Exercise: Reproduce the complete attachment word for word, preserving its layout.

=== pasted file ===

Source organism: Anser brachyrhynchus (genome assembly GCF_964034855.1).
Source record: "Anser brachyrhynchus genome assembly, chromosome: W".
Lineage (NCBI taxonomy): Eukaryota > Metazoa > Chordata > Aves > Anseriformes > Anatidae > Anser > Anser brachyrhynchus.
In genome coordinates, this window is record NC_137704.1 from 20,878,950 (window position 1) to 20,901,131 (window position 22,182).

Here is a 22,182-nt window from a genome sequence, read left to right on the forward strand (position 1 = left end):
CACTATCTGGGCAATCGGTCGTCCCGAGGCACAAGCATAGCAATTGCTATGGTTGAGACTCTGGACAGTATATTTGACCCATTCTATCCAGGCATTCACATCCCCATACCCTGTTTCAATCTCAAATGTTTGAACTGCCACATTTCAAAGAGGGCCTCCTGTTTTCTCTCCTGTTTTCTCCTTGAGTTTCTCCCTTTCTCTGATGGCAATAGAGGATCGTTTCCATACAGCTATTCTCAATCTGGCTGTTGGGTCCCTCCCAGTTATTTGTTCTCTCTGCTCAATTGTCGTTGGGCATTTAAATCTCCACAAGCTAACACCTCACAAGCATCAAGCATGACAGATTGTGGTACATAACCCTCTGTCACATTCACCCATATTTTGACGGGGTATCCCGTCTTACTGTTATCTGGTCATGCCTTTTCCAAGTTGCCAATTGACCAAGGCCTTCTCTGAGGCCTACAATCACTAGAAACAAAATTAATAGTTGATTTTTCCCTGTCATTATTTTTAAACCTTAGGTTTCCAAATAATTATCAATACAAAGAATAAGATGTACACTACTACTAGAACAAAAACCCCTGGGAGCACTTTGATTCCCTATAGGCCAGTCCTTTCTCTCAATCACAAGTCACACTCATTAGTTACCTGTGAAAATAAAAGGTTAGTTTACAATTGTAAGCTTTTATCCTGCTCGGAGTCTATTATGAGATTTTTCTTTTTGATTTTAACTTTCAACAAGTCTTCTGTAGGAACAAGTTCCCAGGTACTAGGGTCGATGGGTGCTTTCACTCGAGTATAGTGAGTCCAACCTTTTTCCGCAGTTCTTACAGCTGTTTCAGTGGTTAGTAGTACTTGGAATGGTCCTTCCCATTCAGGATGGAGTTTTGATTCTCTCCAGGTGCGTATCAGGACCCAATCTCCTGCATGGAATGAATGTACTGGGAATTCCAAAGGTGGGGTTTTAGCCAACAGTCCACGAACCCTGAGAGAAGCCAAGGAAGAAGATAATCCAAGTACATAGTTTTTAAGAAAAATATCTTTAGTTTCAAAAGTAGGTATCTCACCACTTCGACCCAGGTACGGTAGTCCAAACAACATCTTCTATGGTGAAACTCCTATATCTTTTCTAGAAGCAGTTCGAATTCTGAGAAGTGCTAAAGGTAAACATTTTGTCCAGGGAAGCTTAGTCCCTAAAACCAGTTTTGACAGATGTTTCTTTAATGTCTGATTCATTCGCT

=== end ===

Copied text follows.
Source organism: Anser brachyrhynchus (genome assembly GCF_964034855.1).
Source record: "Anser brachyrhynchus genome assembly, chromosome: W".
Lineage (NCBI taxonomy): Eukaryota > Metazoa > Chordata > Aves > Anseriformes > Anatidae > Anser > Anser brachyrhynchus.
In genome coordinates, this window is record NC_137704.1 from 20,878,950 (window position 1) to 20,901,131 (window position 22,182).

Here is a 22,182-nt window from a genome sequence, read left to right on the forward strand (position 1 = left end):
CACTATCTGGGCAATCGGTCGTCCCGAGGCACAAGCATAGCAATTGCTATGGTTGAGACTCTGGACAGTATATTTGACCCATTCTATCCAGGCATTCACATCCCCATACCCTGTTTCAATCTCAAATGTTTGAACTGCCACATTTCAAAGAGGGCCTCCTGTTTTCTCTCCTGTTTTCTCCTTGAGTTTCTCCCTTTCTCTGATGGCAATAGAGGATCGTTTCCATACAGCTATTCTCAATCTGGCTGTTGGGTCCCTCCCAGTTATTTGTTCTCTCTGCTCAATTGTCGTTGGGCATTTAAATCTCCACAAGCTAACACCTCACAAGCATCAAGCATGACAGATTGTGGTACATAACCCTCTGTCACATTCACCCATATTTTGACGGGGTATCCCGTCTTACTGTTATCTGGTCATGCCTTTTCCAAGTTGCCAATTGACCAAGGCCTTCTCTGAGGCCTACAATCACTAGAAACAAAATTAATAGTTGATTTTTCCCTGTCATTATTTTTAAACCTTAGGTTTCCAAATAATTATCAATACAAAGAATAAGATGTACACTACTACTAGAACAAAAACCCCTGGGAGCACTTTGATTCCCTATAGGCCAGTCCTTTCTCTCAATCACAAGTCACACTCATTAGTTACCTGTGAAAATAAAAGGTTAGTTTACAATTGTAAGCTTTTATCCTGCTCGGAGTCTATTATGAGATTTTTCTTTTTGATTTTAACTTTCAACAAGTCTTCTGTAGGAACAAGTTCCCAGGTACTAGGGTCGATGGGTGCTTTCACTCGAGTATAGTGAGTCCAACCTTTTTCCGCAGTTCTTACAGCTGTTTCAGTGGTTAGTAGTACTTGGAATGGTCCTTCCCATTCAGGATGGAGTTTTGATTCTCTCCAGGTGCGTATCAGGACCCAATCTCCTGCATGGAATGAATGTACTGGGAATTCCAAAGGTGGGGTTTTAGCCAACAGTCCACGAACCCTGAGAGAAGCCAAGGAAGAAGATAATCCAAGTACATAGTTTTTAAGAAAAATATCTTTAGTTTCAAAAGTAGGTATCTCACCACTTCGACCCAGGTACGGTAGTCCAAACAACATCTTCTATGGTGAAACTCCTATATCTTTTCTAGAAGCAGTTCGAATTCTGAGAAGTGCTAAAGGTAAACATTTTGTCCAGGGAAGCTTAGTCCCTAAAACCAGTTTTGACAGATGTTTCTTTAATGTCTGATTCATTCGCT